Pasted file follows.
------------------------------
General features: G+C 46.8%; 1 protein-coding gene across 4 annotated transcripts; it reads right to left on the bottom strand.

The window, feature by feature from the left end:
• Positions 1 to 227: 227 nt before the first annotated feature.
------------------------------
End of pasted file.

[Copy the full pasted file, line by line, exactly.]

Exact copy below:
General features: G+C 46.8%; 1 protein-coding gene across 4 annotated transcripts; it reads right to left on the bottom strand.

The window, feature by feature from the left end:
• Positions 1 to 227: 227 nt before the first annotated feature.